I frequently post excerpts from serious articles that sound as if I wrote them as parodies. But here's a terrific section from a New York Times article Australia's Changing View of the Dingo by James Gorman and Christine Kenneally that hits on about a half dozen or more iSteve golden oldie themes in a row. This stuff is just plain interesting. You have to work hard to convince yourself you aren't interested in the human equivalents of these topics. And that just makes you boring and dull-witted.
Dingoes are generally classified as a subspecies of wolf, Canis lupus dingo, although in the past they have been classified as a subspecies of dog and as a separate species.
As a long-time critic of both thinking of human racial groups as "subspecies" and of proclaiming that Race Does Not Exist because of the problems with the subspecies concept I'm always on the lookout for news of scientists being befuddled about how to classify other animals, especially ones as well-known to us as canines.
Linnaeus did a tremendous job of classifying plants and animals into useful, reasonable categories, but the categories are for our convenience. I've argued that what people are most interested in about other people are not their Linnaean classification, but who their relatives are. Thus, a racial group is an extended family that has more coherence and continuity than run of the mill extended families because it is inbred to some degree.
By way of analogy, think about a very expensive type of animal for whom we know the entire genealogy going back scores of generations: the thoroughbred racehorse. The color of the coat is of little interest to buyers and bettors. They don't need to classify bays and grays separately because they know the actual genealogy of every horse: e.g., Seabiscuit was the grandson of Man o' War while his archrival War Admiral was the son of Man o' War and therefore Seabiscuit's uncle.
Now, we don't know the genealogy of individual dingos, so we study how they look, how they behave, any archaeological record, and their DNA to figure out how to classify them for important purposes of our own, such as Australia's equivalent of the Endangered Species Act. But, scientists still wind up arguing over how to classify them because classifications are something we impose for our own purposes. The only thing that inevitably exists is genealogy: father, mother, child.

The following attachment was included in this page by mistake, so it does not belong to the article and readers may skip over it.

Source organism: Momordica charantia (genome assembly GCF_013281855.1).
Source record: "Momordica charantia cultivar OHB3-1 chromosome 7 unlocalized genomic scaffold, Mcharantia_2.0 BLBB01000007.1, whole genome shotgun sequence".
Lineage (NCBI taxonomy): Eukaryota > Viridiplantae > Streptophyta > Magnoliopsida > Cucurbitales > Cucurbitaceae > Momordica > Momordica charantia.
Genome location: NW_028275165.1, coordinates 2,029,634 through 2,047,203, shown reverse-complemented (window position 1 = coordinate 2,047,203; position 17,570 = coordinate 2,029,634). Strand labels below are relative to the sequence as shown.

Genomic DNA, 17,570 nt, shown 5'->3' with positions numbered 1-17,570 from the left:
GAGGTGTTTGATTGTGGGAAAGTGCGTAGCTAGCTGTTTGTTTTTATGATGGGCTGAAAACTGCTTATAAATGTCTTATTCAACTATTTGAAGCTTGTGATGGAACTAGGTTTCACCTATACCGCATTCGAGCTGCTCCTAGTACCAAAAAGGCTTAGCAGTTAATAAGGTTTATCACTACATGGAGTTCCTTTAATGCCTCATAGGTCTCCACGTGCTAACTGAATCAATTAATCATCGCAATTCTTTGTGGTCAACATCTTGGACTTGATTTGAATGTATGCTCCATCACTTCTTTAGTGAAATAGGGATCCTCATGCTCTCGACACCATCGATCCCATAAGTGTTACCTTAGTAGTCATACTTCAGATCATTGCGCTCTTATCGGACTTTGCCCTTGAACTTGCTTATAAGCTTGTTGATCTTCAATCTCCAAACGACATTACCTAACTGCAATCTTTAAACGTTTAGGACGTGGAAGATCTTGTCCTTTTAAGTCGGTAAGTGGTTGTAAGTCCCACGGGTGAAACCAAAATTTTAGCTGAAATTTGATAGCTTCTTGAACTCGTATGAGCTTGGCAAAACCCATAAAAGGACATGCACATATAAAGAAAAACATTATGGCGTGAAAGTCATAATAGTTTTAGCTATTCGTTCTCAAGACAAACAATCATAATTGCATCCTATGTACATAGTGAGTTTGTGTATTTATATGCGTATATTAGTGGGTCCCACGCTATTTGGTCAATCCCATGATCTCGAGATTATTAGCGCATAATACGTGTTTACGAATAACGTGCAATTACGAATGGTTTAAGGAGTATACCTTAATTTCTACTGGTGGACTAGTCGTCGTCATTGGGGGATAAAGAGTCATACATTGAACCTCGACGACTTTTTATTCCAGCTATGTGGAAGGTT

Physically, they resemble a generic, medium-size dog, about 40 pounds, usually tan-colored, with pricked ears and a bushy tail.If you let dogs mate randomly, as in much of the Third World, that's typically about what you wind up with. The dingo is distinctive looking in some ways, but in general looks like the Indian pariah dog of the streets. A 2004 DNA study said dingos were more closely related to Chinese dogs, but both seem pretty close to the Default Dog.
The rest of this excerpt is equally interesting.
They do not have some of the physical signs of domestication found in many dog breeds, like barking as adults. They breed once a year, like wolves, and when undisturbed they have a stable pack structure topped by one male-female pair, the only ones in the pack that reproduce.
Bradley Smith, a research associate in public health at Flinders University in Adelaide who has studied dingoes, said by e-mail that experimental tests put dingoes closer to wolves in the kind of intelligence they display. “Both dingoes and wolves, being highly effective predators, are great at problem solving, working well in groups, and independent problem solving,” he said.
But they also understand humans in a way that wolves do not. They get it when a person points at something, while wolves are clueless or supremely uninterested. Dingoes are not as good as dogs, however, at following a human’s gaze.
Dingoes, Dr. Smith wrote, “seem to be a prime example of one of the first types of ‘dogs’. Not domestic dogs as we know them now, but some form of early dog that made it easier for the human-canid relationship to develop. You could almost say dingoes are frozen in time — as they have made a very good home in Australia and have been isolated for many thousands of years.”
Dingoes came to Australia 3,500 to 5,000 years ago, probably with Asian seafarers, and already at least partly domesticated. At the time, people had been on Australia for almost 50,000 years, without dogs. The dingo quickly became an essential part of Aboriginal life and stories.
Deborah Rose, a professor at Macquarie University in Sydney who has done research with Aboriginal peoples and is the author of “Dingo Makes Us Human,” said the dingoes were a deep part of Aboriginal life. “The dingoes had names, they had kinship classifications, which makes them so unlike all other animals in Australia,” she said. “They had a place at the campfire.” Or even closer. The phrase “three-dog night” has been attributed to indigenous Australians as a way of describing how cold it was. However, it does not seem that Aborigines bred dingoes selectively.
Wikipedia has a less well-written but even more extensive article on dingoes and all the controversies involving their racial purity that are a big deal in Australia for legal and other reasons.